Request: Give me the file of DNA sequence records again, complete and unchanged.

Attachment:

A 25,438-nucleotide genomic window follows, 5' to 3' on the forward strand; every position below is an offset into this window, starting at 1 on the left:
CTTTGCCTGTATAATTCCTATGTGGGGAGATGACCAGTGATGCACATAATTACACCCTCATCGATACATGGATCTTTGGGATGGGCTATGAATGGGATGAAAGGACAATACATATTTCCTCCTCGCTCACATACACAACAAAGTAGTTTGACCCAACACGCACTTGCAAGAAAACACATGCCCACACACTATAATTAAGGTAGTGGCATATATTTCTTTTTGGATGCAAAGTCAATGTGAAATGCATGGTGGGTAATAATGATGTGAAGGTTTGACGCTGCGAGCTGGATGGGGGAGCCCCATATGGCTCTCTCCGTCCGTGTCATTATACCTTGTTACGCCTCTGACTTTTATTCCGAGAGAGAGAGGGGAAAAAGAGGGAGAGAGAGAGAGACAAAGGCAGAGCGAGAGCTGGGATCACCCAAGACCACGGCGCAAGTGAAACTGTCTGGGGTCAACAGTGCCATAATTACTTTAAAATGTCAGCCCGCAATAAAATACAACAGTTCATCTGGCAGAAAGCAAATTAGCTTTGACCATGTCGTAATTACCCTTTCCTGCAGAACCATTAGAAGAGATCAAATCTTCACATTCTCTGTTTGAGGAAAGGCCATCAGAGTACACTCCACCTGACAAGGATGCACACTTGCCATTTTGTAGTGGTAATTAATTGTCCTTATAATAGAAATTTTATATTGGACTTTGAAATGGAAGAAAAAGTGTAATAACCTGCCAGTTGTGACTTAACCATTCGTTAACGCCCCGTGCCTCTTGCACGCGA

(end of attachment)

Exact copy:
A 25,438-nucleotide genomic window follows, 5' to 3' on the forward strand; every position below is an offset into this window, starting at 1 on the left:
CTTTGCCTGTATAATTCCTATGTGGGGAGATGACCAGTGATGCACATAATTACACCCTCATCGATACATGGATCTTTGGGATGGGCTATGAATGGGATGAAAGGACAATACATATTTCCTCCTCGCTCACATACACAACAAAGTAGTTTGACCCAACACGCACTTGCAAGAAAACACATGCCCACACACTATAATTAAGGTAGTGGCATATATTTCTTTTTGGATGCAAAGTCAATGTGAAATGCATGGTGGGTAATAATGATGTGAAGGTTTGACGCTGCGAGCTGGATGGGGGAGCCCCATATGGCTCTCTCCGTCCGTGTCATTATACCTTGTTACGCCTCTGACTTTTATTCCGAGAGAGAGAGGGGAAAAAGAGGGAGAGAGAGAGAGACAAAGGCAGAGCGAGAGCTGGGATCACCCAAGACCACGGCGCAAGTGAAACTGTCTGGGGTCAACAGTGCCATAATTACTTTAAAATGTCAGCCCGCAATAAAATACAACAGTTCATCTGGCAGAAAGCAAATTAGCTTTGACCATGTCGTAATTACCCTTTCCTGCAGAACCATTAGAAGAGATCAAATCTTCACATTCTCTGTTTGAGGAAAGGCCATCAGAGTACACTCCACCTGACAAGGATGCACACTTGCCATTTTGTAGTGGTAATTAATTGTCCTTATAATAGAAATTTTATATTGGACTTTGAAATGGAAGAAAAAGTGTAATAACCTGCCAGTTGTGACTTAACCATTCGTTAACGCCCCGTGCCTCTTGCACGCGA